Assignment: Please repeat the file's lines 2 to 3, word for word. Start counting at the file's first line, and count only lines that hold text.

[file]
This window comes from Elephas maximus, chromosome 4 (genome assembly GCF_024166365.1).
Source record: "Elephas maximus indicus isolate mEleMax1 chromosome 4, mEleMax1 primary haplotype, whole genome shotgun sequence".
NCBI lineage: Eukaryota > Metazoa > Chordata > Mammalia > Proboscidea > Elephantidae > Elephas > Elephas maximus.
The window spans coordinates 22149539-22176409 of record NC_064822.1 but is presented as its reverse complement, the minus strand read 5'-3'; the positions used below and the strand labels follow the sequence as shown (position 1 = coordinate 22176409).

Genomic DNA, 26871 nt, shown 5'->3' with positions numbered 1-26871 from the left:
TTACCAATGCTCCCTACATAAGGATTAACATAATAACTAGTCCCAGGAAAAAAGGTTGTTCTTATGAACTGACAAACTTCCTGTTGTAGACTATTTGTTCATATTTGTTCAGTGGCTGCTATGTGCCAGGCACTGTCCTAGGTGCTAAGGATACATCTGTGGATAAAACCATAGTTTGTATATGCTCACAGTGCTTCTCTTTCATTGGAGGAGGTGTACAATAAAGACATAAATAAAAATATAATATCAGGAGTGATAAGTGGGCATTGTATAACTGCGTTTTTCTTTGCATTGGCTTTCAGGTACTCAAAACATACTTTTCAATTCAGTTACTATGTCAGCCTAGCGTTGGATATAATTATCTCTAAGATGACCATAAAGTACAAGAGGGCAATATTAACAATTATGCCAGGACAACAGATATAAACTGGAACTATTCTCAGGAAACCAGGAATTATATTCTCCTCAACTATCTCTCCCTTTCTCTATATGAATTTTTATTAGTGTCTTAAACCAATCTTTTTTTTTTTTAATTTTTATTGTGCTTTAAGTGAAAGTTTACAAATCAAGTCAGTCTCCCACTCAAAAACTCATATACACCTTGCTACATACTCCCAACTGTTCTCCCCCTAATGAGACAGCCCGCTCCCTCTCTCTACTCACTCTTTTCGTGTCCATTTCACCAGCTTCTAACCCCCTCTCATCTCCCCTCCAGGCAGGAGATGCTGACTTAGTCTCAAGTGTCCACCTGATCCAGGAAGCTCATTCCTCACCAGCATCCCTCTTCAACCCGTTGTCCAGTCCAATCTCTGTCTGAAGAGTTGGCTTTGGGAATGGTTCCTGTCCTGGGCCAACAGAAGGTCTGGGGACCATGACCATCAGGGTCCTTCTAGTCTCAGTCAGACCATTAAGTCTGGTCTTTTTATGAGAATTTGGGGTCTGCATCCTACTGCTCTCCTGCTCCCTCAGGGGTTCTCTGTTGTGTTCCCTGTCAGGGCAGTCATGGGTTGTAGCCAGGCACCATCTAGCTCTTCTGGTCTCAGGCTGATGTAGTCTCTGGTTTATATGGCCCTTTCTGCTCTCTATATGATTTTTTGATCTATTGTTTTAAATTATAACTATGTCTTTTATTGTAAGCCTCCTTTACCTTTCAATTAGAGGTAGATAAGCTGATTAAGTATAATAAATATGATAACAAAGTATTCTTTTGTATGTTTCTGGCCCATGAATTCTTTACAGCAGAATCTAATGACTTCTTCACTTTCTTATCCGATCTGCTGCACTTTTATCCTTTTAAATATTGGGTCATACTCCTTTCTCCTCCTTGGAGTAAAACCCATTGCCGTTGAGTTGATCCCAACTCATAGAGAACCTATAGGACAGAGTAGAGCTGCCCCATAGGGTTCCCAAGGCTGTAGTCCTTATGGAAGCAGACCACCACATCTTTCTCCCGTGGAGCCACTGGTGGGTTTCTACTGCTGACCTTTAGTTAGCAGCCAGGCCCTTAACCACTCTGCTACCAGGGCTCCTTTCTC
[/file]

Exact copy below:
Source record: "Elephas maximus indicus isolate mEleMax1 chromosome 4, mEleMax1 primary haplotype, whole genome shotgun sequence".
NCBI lineage: Eukaryota > Metazoa > Chordata > Mammalia > Proboscidea > Elephantidae > Elephas > Elephas maximus.